Photographs from the collection of Diana Mara Henry
An exhibit by Chuck Abel.
Rhetoric or researchRhetoric or Research

interprets student protests against CIA recruitment at UMass Amherst during the 1980s through a selection of images taken by student photojournalists.
By Tom Hohenstein (ETHIR recipient, 2011).
Gordon HeathSource, History, Story: Teaching U.S. History in the Archives

A digital curriculum for teaching U.S. history using archival resources.
An exhibit by Emily Oswald (ETHIR recipient, 2011).
I see dead peopleBehold And See As You Pass By

An online exhibit on gravestones and mortuary art in Early New England drawn from the Association for Gravestones Studies Collections.
By Molly Campbell (ETHIR recipient, 2011)
Robot readerUncertain Futures

Science fiction readership in the Cold War and beyond.
An exhibit by Morgan Hubbard.
Letters homeFifteen letters

Conrad D. Totman’s letters home from Korea, 1954-1955.
An exhibit by Alex McKenzie.
Du Bois photographsDu Bois: The Activist Life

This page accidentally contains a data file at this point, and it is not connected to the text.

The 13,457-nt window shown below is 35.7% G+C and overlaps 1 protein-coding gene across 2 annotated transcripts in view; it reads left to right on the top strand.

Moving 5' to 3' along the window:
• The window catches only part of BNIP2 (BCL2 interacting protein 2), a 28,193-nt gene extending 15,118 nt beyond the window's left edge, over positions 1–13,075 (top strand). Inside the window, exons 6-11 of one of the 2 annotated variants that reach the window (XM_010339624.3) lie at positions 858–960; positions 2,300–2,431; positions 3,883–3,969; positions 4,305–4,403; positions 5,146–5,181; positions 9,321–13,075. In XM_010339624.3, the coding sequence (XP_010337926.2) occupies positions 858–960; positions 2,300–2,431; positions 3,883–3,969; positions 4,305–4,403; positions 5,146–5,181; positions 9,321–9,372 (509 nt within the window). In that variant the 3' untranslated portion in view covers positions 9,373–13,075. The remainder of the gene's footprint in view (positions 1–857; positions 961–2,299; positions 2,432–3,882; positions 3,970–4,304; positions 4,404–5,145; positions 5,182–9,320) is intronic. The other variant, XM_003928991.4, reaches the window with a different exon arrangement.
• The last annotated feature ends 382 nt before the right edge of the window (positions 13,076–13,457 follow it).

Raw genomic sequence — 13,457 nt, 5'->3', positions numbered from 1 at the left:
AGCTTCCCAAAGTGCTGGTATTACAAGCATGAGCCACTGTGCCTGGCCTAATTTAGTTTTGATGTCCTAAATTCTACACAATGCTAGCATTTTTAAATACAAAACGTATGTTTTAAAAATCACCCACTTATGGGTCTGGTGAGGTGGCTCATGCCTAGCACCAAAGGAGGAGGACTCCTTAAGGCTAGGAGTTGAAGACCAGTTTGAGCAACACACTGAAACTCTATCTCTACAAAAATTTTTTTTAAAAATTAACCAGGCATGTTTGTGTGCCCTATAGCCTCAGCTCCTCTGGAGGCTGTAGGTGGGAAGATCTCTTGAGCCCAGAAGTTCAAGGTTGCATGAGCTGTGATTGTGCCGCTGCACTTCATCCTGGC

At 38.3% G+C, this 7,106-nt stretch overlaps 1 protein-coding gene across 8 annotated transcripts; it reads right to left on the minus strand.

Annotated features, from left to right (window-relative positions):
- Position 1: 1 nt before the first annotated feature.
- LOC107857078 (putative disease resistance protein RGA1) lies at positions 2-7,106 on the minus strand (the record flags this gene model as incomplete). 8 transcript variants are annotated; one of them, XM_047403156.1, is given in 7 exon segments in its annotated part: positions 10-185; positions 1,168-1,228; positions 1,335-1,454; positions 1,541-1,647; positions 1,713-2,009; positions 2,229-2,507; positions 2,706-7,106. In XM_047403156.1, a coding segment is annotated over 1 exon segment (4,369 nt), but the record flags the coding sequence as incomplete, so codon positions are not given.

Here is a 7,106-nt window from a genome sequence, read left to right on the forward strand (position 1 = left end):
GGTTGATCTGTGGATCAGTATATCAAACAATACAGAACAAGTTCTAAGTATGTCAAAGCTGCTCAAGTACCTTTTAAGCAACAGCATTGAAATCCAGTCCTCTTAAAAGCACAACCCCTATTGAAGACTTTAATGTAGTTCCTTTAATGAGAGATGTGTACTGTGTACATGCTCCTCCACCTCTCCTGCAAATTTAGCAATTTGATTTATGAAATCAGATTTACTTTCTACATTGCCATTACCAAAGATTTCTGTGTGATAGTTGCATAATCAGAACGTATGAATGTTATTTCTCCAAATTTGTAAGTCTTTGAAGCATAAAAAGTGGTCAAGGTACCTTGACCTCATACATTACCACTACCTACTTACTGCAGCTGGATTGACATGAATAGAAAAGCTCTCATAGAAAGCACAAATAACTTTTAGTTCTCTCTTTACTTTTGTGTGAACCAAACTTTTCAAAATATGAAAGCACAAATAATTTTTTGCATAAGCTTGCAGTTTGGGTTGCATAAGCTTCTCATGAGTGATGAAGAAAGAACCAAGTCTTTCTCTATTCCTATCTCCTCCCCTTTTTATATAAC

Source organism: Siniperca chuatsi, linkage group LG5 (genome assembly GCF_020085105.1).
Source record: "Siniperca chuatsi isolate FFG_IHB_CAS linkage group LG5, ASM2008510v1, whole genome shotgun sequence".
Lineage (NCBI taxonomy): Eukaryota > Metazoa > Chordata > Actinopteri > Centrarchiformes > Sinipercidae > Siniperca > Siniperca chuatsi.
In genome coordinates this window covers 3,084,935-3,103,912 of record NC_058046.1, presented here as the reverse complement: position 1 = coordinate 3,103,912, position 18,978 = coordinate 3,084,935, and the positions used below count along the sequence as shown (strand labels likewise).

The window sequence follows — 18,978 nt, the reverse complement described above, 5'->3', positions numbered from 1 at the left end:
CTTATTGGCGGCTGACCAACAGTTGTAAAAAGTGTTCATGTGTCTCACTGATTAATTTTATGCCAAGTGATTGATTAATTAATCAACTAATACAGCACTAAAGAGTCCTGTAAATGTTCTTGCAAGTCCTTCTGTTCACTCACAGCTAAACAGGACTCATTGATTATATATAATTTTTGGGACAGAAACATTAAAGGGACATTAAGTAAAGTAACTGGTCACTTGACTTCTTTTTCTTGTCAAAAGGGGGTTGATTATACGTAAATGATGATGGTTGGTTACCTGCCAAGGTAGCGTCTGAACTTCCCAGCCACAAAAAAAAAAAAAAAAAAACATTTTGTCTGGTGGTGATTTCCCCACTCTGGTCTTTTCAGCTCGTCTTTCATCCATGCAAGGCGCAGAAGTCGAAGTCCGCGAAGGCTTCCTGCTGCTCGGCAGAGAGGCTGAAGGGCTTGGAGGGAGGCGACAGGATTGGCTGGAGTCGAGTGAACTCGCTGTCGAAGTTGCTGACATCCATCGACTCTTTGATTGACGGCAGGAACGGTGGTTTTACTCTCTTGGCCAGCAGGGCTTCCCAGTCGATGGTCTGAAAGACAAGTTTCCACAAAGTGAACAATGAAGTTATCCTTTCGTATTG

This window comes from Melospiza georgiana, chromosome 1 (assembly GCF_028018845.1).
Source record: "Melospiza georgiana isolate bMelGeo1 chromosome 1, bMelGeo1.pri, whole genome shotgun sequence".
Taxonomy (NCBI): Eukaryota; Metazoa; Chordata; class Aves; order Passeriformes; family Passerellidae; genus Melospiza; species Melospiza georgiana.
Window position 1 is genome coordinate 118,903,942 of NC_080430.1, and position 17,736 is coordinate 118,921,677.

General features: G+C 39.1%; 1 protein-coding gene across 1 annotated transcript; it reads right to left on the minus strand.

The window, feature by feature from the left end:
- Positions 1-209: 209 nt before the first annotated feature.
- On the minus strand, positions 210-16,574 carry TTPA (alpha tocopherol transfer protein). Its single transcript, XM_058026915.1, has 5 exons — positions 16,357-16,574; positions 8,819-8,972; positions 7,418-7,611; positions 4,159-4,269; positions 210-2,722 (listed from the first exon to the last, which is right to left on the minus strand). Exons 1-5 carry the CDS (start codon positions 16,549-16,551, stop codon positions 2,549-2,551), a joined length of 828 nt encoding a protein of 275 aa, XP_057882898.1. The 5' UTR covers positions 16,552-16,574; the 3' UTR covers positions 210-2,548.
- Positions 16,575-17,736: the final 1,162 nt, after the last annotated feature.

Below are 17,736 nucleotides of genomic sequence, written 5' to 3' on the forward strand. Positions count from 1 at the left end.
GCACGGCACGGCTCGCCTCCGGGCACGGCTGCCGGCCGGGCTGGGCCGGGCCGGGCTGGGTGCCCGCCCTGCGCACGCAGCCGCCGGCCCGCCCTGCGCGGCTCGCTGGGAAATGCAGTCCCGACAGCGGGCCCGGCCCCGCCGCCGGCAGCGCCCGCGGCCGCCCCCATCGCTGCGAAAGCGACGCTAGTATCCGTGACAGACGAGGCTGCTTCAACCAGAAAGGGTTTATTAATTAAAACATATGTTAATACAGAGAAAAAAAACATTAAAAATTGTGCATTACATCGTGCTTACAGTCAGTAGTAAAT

An online exhibit on the life and legacy of W.E.B. Du Bois based on his papers.
A scarab beetleHerbals and Insects

A selection of rare botanical and entomological books from the SCUA collections.
A beeApiculture and culture

Books on bees and beekeeping.
An exhibit by Richard A. Steinmetz.

Farley, George L.

George L. Farley Papers, 1936-1937.

1 box (0.5 linear feet).
Call no.: FS 056

George Lewis Farley helped build the model for extension services before the Smith-Lever Act of 1914, which mandated federal funds to land-grant Universities for supporting local agriculture. Referred to as “Uncle” George, Farley lead the Massachusetts 4-H Club for 25 years beginning in 1918 and was the first to create a 4-H clubhouse on a University campus. Born in Lynn, Mass. in 1873, Farley worked as the superintendent of schools in Brockton, Mass. before joining the University extension service. Farley died in 1941.

The George L. Farley Papers document the 4-H and Massachusetts extension service’s appreciation of Farley’s leadership through two books presented to Farley in 1936 and 1937. The first book contains the signatures of the members of all the Massachusetts 4-H clubs, organized by county and town. The second book is a scrapbook of letters of appreciation from friends, colleagues, farmers, senators, among which is a letter from then-president Franklin D. Roosevelt.

Subjects

  • 4-H Clubs
  • University of Massachusetts Amherst--Faculty
  • University of Massachusetts Amherst. Extension Service

Contributors

  • Farley, George L

Fernald, Charles H.

Charles H. Fernald Papers, 1869-1963.

8 boxes (3.75 linear feet).
Call no.: FS 059
Charles H. Fernald
Charles H. Fernald